“Essential to state capture is the existence of a crooked, conniving and reciprocal relationship between certain types of businesses and politicians. State capture creates a two-government country: there is an elected government and there is a shadow government – a state within a state,” says the report, which has the input of lawyer Wachira Maina, economist David Ndii and Mr John Githongo.

READ: Rise and rise of the Kenyatta family business empire

It added that capture networks radiate from two centres: the presidency, where the power is concentrated, and the Treasury, where the money management is centralised.


“There is often a clique of local businessmen allied to political insiders, or alternatively, the favoured groups are shadowy, international companies whose shareholders are usually unknown. Capturing and controlling the presidency and the Treasury is essential to fashioning the criminal web necessary to repurpose government for the benefit of rent seeking elites,” the report added.

In countries like the US, these operate as the shadow party or the system lobbying for influential appointments and controlling big money tenders.

“America is under attack. Its institutions and values are under daily assault. But the principal culprits are not foreign terrorists. They are influential and powerful Americans secretly stirring up disunion and disloyalty in the shifting shadows of the Democratic Party,” say David Horowitz and Richard Poe in their book The Shadow Party: How George Soros, Hillary Clinton, And Sixties Radicals Seized Control of the Democratic Party.

For years, the Koch brothers have funded the Republican Party, influencing its political and public policy organisations in the end.

Mr Peter Muthoka has the pulse of Ukambani politics, commanding the respect of elected leaders – from ward representatives, MPs to governors.

He hosted elected and religious leaders from across lower Eastern on December 25 at Wiper party leader Kalonzo Musyoka’s Yatta farm, giving every MP Sh100,000 and ward representative Sh50,000.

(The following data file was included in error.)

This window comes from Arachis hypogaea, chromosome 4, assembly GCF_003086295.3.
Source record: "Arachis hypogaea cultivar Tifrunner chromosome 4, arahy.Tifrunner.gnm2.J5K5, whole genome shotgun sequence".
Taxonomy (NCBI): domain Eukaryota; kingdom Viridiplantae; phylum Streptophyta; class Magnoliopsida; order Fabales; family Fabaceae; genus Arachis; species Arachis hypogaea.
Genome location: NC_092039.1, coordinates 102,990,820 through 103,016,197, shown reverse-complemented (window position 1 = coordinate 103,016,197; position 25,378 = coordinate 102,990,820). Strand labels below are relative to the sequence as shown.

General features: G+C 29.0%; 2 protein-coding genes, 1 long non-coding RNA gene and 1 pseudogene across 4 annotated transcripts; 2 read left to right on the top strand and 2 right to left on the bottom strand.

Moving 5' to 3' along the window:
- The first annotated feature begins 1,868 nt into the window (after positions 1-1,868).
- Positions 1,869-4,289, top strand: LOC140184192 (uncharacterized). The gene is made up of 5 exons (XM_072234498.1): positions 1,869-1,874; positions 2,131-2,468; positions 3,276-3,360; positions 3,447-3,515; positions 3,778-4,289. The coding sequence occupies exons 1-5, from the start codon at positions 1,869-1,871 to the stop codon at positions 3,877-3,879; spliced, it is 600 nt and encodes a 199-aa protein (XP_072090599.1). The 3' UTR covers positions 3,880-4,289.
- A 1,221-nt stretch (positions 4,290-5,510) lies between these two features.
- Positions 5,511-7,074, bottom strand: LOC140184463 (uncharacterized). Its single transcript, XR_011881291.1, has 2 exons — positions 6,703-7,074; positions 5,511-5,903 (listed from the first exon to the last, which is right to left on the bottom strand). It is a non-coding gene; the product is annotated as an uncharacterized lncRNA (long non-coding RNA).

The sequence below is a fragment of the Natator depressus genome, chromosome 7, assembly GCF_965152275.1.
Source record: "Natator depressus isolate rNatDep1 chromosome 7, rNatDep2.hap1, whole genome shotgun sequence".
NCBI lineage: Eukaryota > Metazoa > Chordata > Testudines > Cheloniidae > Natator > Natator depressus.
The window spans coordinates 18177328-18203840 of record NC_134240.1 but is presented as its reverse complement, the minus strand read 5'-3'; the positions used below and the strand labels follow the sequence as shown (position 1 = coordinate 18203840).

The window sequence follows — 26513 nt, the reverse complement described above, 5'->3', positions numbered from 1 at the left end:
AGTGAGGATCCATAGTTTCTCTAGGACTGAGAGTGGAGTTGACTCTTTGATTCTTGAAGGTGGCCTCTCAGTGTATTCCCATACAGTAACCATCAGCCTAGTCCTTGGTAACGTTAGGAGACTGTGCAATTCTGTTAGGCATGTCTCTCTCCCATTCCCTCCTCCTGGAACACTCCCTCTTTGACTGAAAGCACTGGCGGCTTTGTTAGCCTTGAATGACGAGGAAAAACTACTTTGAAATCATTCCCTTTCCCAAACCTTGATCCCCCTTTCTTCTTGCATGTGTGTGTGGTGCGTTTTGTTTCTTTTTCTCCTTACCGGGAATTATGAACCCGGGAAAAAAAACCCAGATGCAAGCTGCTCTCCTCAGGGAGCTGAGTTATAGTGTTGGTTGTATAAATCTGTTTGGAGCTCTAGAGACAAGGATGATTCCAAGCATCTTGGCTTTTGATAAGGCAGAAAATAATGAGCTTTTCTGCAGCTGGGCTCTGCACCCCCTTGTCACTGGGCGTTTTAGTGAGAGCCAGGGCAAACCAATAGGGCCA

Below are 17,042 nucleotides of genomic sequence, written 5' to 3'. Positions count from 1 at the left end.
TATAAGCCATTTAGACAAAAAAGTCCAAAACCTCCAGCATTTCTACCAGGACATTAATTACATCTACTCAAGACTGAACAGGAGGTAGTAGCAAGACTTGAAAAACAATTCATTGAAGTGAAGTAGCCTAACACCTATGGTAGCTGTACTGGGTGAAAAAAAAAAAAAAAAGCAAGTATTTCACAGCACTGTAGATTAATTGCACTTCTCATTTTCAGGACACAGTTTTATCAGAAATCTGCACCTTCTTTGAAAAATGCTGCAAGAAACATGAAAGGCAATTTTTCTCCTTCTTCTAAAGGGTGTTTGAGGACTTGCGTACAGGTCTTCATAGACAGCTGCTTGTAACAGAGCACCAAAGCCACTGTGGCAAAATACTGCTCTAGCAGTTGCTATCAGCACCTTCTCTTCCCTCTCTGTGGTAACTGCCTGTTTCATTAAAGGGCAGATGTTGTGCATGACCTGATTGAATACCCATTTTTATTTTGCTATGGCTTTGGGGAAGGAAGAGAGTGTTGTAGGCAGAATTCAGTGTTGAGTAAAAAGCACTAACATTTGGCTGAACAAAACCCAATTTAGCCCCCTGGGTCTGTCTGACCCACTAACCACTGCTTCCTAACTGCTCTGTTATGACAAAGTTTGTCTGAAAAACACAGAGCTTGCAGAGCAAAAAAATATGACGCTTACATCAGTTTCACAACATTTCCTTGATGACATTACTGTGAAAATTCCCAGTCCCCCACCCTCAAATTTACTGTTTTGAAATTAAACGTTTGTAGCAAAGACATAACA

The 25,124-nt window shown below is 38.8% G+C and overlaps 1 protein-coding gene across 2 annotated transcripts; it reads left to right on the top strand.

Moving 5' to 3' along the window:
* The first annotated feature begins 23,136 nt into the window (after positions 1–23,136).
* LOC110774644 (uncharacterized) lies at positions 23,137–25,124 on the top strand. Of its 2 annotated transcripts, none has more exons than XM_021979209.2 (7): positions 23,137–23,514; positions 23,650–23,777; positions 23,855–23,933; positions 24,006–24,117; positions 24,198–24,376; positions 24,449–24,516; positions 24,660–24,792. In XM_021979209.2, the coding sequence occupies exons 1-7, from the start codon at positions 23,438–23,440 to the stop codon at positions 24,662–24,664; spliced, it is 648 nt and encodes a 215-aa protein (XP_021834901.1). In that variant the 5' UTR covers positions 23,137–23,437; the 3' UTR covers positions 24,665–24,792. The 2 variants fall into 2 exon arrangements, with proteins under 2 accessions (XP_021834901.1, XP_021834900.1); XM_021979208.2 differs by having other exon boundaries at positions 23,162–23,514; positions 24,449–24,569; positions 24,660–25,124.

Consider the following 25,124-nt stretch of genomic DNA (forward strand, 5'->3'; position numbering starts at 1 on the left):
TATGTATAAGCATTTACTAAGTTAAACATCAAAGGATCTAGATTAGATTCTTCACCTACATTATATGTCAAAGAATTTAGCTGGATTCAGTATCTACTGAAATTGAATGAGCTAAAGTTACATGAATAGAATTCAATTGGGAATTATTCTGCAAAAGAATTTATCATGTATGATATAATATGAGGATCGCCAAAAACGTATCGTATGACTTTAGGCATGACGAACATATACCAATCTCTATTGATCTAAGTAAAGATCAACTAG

Every bishop at the party reportedly received Sh500,000. Sources said the action by Mr Muthoka annoyed former Machakos Senator Johnson Muthama who had been the Wiper financier.

In an effort to starve 2017 National Super Alliance presidential candidate Raila Odinga of cash, the government trained its guns on businessman Jimi Wanjigi.

Mr Wanjigi was one of the cornerstones of Prof George Saitoti’s presidential campaign until the latter’s sudden death in a helicopter crash in 2012. He then shifted his support to Jubilee in 2013. They parted ways soon after.

Referred to as Mr Fix-it by associates, Mr Wanjigi was once untouchable, owing to his past links with security apparatus.

The rapprochement between Mr Kenyatta and Mr Odinga has thrust him back into the system, though not the deep state like before.

In a past interview with the Sunday Nation, Mr Musyoka said Mr Wanjigi was instrumental in brokering a deal between TNA leader Kenyatta and his URP counterpart William Ruto, which subsequently led to the formation of Jubilee.

Mr Paul Wanderi Ndung’u is among those pulling the strings from the background, given his proximity to power. The former chairman of betting firm Sportspesa, has majority shareholding in a number of companies and was one of the main financiers of the Jubilee administration.

President Kenyatta’s confidante David Murathe concedes that there is convergence between such billionaires and the running of the government.

“People in business must have one leg in politics to protect their interests. They would lose if they got the politics wrong,” he said before adding that such individuals have not held the Jubilee administration captive.

A former Cabinet minister who requested anonymity, did not have kind words for the power barons.

“They are behind most of the mega scandals the country has witnessed, dating back to independence,” he said.

Mr Muthama who runs a company specialising in mines and precious stones, admits to having funded a number presidential candidates. The former senator recently had a “messy divorce” with Mr Musyoka’s and Wiper. He was expelled from the umbrella party after being accused of going against the ideals of Wiper.

Megascope Healthcare chief executive Richard Ngatia is another titan in the corridors of power. He was elected president of the Kenya National Chamber of Commerce and Industry last year, a position that sees him influence trade policies as well as interact with Cabinet secretaries.

The Joho family in the Coast is moneyed. Other than having Hassan Joho as Mombasa governor, the family also sponsored Said Joho for Nyali seat though he lost to Mohamed Ali.

Additional report by Joseph Wangui